How far you go in life depends on your being: tender with the young, compassionate with the aged, sympathetic with the striving and tolerant of both the weak and strong.  Because someday in life you would have been one or all of these.  GeorgeWashingtonCarver


yourspecialkid
by Platinum Member on Jul. 31, 2013 at 2:36 PM

 Underwater typically means not worth the amount owed on it.  This article says nothing about these homes being in the foreclosure process.

A lot of people, including myself own homes that are underwater and they are current on the mortgage.  A home being underwater doesn't mean it is in danger of foreclosure. 

I think this is an absolute ridiculous notion that will defraud homeowners.  If the city suggested such a thing to me they could talk to my lawyer.

 

yourspecialkid
by Platinum Member on Jul. 31, 2013 at 2:41 PM

 

Quoting romalove:

Interesting.

What happens to the homeowner in this scenario?  Are they on the street?

Banks should be willing to restructure mortgage loans for those on the brink of foreclosure, keeping their investment without governmental intervention.  A homeowner in the house taking care of the property keeps the value of that property as high as possible for the homeowner and the bank as well, should the bank eventually have to take the house back.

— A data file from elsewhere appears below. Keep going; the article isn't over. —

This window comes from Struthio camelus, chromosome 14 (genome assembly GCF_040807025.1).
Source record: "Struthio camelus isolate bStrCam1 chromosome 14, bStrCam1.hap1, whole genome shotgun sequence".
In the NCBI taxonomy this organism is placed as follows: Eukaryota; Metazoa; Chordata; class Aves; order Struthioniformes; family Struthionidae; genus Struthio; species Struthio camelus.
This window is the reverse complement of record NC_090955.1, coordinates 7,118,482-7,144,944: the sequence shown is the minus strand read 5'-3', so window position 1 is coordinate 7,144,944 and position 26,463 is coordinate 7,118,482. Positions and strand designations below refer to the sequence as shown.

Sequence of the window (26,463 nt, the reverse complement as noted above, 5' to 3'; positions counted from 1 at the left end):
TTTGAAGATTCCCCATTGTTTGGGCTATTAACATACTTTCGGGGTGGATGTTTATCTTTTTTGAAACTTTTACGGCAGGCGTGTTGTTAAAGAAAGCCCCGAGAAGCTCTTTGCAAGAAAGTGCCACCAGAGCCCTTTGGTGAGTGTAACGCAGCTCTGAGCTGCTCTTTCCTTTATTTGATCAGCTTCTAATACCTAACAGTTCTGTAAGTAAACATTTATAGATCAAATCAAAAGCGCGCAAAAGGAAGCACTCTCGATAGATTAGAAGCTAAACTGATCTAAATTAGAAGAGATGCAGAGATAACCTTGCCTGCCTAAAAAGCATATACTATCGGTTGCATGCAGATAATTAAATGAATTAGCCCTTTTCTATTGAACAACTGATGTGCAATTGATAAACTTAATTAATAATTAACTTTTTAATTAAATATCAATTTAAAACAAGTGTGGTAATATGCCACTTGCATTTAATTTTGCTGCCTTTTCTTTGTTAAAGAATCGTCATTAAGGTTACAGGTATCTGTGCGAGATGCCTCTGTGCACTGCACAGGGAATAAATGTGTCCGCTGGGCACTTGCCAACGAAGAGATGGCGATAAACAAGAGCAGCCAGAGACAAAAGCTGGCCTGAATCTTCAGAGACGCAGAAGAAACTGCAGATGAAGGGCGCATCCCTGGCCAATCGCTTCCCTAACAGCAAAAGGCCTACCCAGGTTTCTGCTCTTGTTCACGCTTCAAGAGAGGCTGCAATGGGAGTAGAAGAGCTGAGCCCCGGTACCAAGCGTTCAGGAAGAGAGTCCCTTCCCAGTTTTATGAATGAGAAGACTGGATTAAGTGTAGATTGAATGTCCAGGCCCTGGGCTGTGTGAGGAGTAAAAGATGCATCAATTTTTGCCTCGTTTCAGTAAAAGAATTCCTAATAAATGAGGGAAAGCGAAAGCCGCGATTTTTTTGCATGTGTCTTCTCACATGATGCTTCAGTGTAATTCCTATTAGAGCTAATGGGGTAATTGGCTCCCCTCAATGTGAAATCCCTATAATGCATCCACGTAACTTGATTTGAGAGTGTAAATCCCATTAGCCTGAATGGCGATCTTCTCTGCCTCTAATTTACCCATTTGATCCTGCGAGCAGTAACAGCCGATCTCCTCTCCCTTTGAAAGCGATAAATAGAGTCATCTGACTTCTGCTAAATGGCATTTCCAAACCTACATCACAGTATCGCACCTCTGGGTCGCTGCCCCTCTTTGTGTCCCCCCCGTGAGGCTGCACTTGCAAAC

I think it is crazy that more restructuring hasn't happened.  This would have been really helpful to military families.  They are defaulting at a 50% higher rate than conventionals.  They are moving because they have too.  I know a lot that have lost a home after a change of station..they couldn't sell/rent for anough and can't afford to pay for 2 homes.

Friday
by HRH of MJ on Jul. 31, 2013 at 5:04 PM


Quoting yourspecialkid:

 Underwater typically means not worth the amount owed on it.  This article says nothing about these homes being in the foreclosure process.

A lot of people, including myself own homes that are underwater and they are current on the mortgage.  A home being underwater doesn't mean it is in danger of foreclosure. 

I think this is an absolute ridiculous notion that will defraud homeowners.  If the city suggested such a thing to me they could talk to my lawyer.

 

The story I saw on the news this morning said they were 'on the brink' of forclosure.

The rep from the city, made it sound like it would help the homeowners keep their homes but IDK if that's the case.

 


Thank God......it's Friday!!!